Living Words Program

Getting Started:

PLEASE visit our new website at: for information and exercises! 



1.      Choose a writing exercise.

2.      Write “on-the-spot”

3.      Share what you have written!

You will be writing for mental exercise so the end product is not important – the process is. Since the goal is not to become a better writer, there is no critique or feedback to improve your writing. Instead writing in lots of different genres will challenge you to think in new ways each time. Just like if you only exercised one part of your body, only that part would become stronger. Your brain needs to be challenged in a variety of ways too!




            Who will be writing? You, by yourself? A group? If a group, how will you find people to join?


            Where will you write? What location would be good for writing (e.g. is it quiet?; have a table?)?


            When will you be writing? How often? What day? What time?

WHAT (do you need)?

            What supplies do you need to gather? Do you want to write with pen and paper or on a computer? In a composition book (like school) or a special notebook? In multiple files on the computer or in one folder?

HOW (to do it)?

            Which writing activities (link) do you want to try? Are you willing to try different genres of writing?

The Living Words website is designed to give you ideas and suggestions. There is no one best way to implement this program. Living Words is a creative writing program for anyone and can be done in any format. However, we will give information about what has worked and not worked in our experience. We hope you will learn from what we are sharing and design your own program, making changes as you see fit for your own group.

We are here to help you create and implement your own Living Words program. You can email us to ask questions or make suggestions.

Start Your Own Living Words Program!

Living Words is designed to be extremely flexible for any type of individual and designed for whatever works best for each group. There is no doubt that this program has the potential to benefit anyone who is involved.

Go to for writing exercises and information for how to get started!

Who is the Living Words Program for?

The original Living Words program was designed for an early stage support group at the Alzheimer's Association. It was offered to both the individual with Alzheimer's and their caregiver. Since it is a writing program, it does require a certain level of cognitive ability, so individuals in the early to middle stages of dementia (Alzheimer's or any other form) are able to participate. However, it is possible to re-design many of the writing activities for individuals with verbal ability, but not the ability to hold on to ideas long enough to be able to fully form sentences into a written story.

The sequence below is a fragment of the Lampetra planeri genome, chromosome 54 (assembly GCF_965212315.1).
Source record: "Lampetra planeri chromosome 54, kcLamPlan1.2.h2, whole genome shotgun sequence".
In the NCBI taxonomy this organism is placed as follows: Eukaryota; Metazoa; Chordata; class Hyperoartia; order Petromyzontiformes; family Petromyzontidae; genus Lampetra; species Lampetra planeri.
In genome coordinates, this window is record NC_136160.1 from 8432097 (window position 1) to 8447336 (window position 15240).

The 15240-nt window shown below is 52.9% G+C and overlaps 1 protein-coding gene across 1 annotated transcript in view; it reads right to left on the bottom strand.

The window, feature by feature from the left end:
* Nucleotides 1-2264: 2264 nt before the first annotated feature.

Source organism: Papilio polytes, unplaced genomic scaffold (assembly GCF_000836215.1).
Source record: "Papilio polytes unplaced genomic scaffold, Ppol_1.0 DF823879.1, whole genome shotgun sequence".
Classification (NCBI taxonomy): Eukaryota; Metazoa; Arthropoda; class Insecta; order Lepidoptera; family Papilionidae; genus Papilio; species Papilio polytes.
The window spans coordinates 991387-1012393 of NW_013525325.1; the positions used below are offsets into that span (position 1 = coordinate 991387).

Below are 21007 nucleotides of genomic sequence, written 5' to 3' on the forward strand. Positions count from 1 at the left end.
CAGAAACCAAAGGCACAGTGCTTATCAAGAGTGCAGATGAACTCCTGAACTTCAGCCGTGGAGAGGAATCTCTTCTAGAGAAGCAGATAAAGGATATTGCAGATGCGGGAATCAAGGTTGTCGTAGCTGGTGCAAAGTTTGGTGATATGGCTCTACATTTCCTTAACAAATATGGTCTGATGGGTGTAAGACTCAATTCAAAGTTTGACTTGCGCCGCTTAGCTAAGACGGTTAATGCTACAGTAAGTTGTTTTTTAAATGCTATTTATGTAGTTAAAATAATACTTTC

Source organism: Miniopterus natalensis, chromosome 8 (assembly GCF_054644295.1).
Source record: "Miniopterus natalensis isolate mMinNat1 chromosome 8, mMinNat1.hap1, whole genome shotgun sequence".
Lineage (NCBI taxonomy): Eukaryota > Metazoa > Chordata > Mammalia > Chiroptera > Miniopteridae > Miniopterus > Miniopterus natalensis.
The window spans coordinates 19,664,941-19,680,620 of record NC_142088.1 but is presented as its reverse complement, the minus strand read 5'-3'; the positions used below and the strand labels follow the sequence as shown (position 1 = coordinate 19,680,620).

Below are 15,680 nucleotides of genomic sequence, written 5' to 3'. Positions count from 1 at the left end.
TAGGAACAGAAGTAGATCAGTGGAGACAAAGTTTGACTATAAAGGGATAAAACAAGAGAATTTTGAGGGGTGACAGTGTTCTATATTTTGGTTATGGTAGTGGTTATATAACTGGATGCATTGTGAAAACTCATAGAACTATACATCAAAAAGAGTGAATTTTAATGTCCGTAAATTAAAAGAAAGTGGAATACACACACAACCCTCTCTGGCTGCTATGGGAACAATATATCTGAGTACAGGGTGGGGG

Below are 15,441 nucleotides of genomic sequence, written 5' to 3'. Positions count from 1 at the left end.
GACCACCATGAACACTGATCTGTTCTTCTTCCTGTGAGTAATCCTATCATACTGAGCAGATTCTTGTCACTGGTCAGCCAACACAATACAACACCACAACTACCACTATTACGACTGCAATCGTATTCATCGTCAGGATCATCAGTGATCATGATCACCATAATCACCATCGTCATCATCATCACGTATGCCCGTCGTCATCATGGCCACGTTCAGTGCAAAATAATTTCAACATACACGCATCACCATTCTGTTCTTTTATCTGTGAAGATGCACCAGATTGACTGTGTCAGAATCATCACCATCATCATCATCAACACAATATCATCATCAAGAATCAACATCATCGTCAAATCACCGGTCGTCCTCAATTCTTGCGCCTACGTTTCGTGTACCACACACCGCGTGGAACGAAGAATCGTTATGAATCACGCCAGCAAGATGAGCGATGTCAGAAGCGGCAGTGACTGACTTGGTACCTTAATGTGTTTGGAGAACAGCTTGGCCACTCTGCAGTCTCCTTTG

In addition to individuals with dementia, it is also beneficial to their caregivers or others that are close to them. It may be a spouse, child, grandchild or family friend that participates in the Living Words program with the individual with dementia. Both individuals write and share with each other.

Under the "Why do this program" tab (above) you will find information regarding the benefits of the program. There are different benefits to the different types of individuals participating in the program. Read more to find out more.

Typical Format for a Group Workshop

By Lauren Holland & Jeremy L. C. Jones

Here is the typical (or maybe we should say “ideal”) format for a workshop.  It is basically an outline of what worked best for us.  This can be used as a resource for guest writers to provide guidelines for a the structure of a session. Remember, you know your group better than we do!

1. The moderator introduces the writer. We recommend that the moderator and the writer (person leading the workshop) should be different. 

2. The writer introduces him or herself.   Generally, the writer gives an introductory anecdote involving humor.  He or she may begin by saying something to the effect of, “Here is what I write, and here is how I got into writing.”